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04/08/2008 12:48 PM ET
Emerson Drive gets Royal treatment
Country up-and-comers to play Kauffman Stadium
tickets for any Major League Baseball game
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From Alberta, Canada to America's Music City, it's been a wild ride for Emerson Drive over the last 12 years.

The up-and-coming band, fronted by lead singer Brad Mates, has risen from a high school act to a major fixture on the booming country scene, courtesy of its latest album, Countrified, and its ubiquitous radio smash, "Moments."

Emerson Drive has toured with heavyweights Shania Twain, Toby Keith and Vince Gill and has landed some huge gigs this summer, including a headlining post-game concert at Kauffman Stadium in Kansas City on July 26 right after the hometown Royals play the Tampa Bay Devil Rays.

"I think that any time you can get in front of a large amount of people, especially for this event, it's always good," Mates said recently from the Emerson Drive tour bus in an exclusive interview with

"There's lots of new stuff going on with our group right now, (and whether) it's the new music people are going to hear or just getting in front of new fans who haven't been exposed to Emerson Drive music before, it's a great opportunity for us."

The members of Emerson Drive -- Mates, guitarist Danick Dupelle, fiddle player David Pichette, keyboardist Dale Wallace and drummer Mike Melancon -- are no strangers to baseball stadiums or sports venues in general.

They sang the National Anthem at the home openers of the Royals and Chicago White Sox this year and have also performed the Star-Spangled Banner at Detroit's Comerica Park. They've performed at countless hockey arenas in Canada.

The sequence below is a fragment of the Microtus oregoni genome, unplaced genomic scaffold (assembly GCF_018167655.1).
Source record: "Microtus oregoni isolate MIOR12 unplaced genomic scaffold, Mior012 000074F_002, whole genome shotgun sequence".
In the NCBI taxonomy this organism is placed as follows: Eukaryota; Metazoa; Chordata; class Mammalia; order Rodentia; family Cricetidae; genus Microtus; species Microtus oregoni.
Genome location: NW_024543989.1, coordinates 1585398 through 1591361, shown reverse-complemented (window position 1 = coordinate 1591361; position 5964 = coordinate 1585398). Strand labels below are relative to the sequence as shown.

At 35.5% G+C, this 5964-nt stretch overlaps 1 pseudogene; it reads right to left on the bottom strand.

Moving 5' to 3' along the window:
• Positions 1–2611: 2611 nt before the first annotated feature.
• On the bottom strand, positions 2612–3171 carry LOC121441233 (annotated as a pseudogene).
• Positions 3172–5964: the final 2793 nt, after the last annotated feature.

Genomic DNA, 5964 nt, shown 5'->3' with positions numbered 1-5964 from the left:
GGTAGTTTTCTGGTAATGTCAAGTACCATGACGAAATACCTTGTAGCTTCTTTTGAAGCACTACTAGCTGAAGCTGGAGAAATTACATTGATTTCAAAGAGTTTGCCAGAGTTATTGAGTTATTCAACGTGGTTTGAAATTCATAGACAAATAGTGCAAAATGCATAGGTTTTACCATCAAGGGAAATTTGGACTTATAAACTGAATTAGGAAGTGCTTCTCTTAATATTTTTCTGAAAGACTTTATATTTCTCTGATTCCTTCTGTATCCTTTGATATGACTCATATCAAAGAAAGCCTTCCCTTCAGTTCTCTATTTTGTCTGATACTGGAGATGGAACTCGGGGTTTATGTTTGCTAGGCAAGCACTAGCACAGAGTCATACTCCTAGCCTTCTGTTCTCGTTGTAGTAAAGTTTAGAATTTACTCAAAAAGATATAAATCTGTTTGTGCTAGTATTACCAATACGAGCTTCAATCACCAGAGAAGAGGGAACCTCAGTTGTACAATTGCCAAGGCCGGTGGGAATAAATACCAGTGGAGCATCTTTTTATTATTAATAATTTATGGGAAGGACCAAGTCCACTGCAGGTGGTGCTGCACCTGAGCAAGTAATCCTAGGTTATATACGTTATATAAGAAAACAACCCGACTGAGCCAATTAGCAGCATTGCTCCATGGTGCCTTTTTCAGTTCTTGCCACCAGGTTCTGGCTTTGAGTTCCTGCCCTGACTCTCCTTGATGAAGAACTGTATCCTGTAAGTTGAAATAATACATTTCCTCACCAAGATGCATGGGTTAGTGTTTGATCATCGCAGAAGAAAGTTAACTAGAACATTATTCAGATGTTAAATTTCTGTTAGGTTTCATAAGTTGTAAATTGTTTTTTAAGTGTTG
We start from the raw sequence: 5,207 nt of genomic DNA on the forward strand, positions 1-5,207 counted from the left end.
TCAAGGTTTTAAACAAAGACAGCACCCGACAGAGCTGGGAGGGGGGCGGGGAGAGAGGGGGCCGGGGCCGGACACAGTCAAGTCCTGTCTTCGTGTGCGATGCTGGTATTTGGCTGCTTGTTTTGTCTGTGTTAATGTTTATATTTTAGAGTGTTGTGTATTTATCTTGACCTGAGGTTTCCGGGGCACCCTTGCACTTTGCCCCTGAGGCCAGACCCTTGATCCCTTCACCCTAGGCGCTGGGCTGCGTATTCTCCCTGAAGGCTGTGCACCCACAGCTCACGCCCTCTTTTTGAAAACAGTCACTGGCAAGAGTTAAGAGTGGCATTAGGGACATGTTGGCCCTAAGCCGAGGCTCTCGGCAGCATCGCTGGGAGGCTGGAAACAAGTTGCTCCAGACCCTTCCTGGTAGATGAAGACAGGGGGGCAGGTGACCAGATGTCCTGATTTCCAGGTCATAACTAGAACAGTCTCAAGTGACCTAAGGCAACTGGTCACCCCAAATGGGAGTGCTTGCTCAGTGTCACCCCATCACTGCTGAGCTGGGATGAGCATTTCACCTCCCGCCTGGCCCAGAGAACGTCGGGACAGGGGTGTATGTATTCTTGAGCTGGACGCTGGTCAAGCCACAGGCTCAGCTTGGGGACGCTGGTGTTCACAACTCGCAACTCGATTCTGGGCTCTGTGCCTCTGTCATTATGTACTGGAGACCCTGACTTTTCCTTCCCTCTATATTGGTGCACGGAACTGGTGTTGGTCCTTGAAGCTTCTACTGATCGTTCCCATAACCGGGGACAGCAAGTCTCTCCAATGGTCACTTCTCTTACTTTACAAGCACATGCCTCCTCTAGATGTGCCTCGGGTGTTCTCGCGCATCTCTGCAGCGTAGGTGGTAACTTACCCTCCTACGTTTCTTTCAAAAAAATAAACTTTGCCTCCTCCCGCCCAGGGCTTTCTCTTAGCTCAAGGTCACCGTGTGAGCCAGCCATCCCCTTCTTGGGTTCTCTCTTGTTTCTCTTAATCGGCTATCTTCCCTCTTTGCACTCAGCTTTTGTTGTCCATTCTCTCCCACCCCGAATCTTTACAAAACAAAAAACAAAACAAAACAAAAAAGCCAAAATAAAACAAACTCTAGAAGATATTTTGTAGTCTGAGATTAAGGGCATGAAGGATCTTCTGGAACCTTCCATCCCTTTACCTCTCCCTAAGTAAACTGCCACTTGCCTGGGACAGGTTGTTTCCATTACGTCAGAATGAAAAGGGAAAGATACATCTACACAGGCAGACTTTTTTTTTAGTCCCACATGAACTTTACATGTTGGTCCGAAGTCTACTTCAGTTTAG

But to set up and play an entire concert in front of what could be over 40,000 fans, well, that's going to be a new experience. Mates says it's a natural progression considering he's always been a huge baseball fan.

In fact, he attended the World Series in 2006 and got to see a boyhood hero, then St. Louis Cardinals outfielder Jim Edmonds, up close. As it turns out, Mates attended a Calgary baseball camp as a youngster and was given batting tips by Edmonds, at the time a Minor Leaguer in the Angels organization.

"Years later, when I'm 29, 30 years old, I get a chance to go back and see him again, obviously outside of a Minor League team, playing in the Majors, so it's been a pretty cool experience for me over the last couple years," Mates says.

And he was lucky enough to not let his performance style be influenced by Edmonds' notoriously reckless defensive technique.

"There's been a few opportunities for collisions on stage," Mates says with a laugh. "It's only happened a couple of times. I slipped off the stage once and that was as far as it goes for maybe breaking (bones), but I guess we've been fortunate enough in all the shows we've done over the last 12 years. You'd think there might be an accident, but we're accident-free. We're all good."

In more ways than one.

Emerson Drive has been making a steady climb on the country charts, in part thanks to publishing veteran Brad Allen, hit songwriter Keith Follese and hit record producer Josh Leo and Teddy Gentry from the group Alabama, who combined with the band to produce Countrified.

Since the release of the album on Midas Records in the fall of 2006, they've seen two Top 20 hit singles: "A Good Man," and "Moments," which became the group's first No. 1 single.

"'Moments' has been our impact song, a song that other artists shied away from because it deals with delicate issues facing people today," Mates has said. "Since 'Moments' was released as a single we have found that there are a lot of empathic people who are aware of and want to deal with the issues of loneliness, despair and the hope of a new life again. This song has something to say and we are proud to be able to say it."

And they'll be proud to play it in Kansas City to a pack of rabid Royals fans.

"For us to be able to get into that kind of stadium and just have everybody there at once ... watching you is a pretty surreal feeling," Mates says. "If it's on stage playing for an hour and a half or doing the Anthem for a few minutes, it's all the same. It's just an incredible feeling."

Doug Miller is a Senior Writer for This story was not subject to the approval of Major League Baseball or its clubs.

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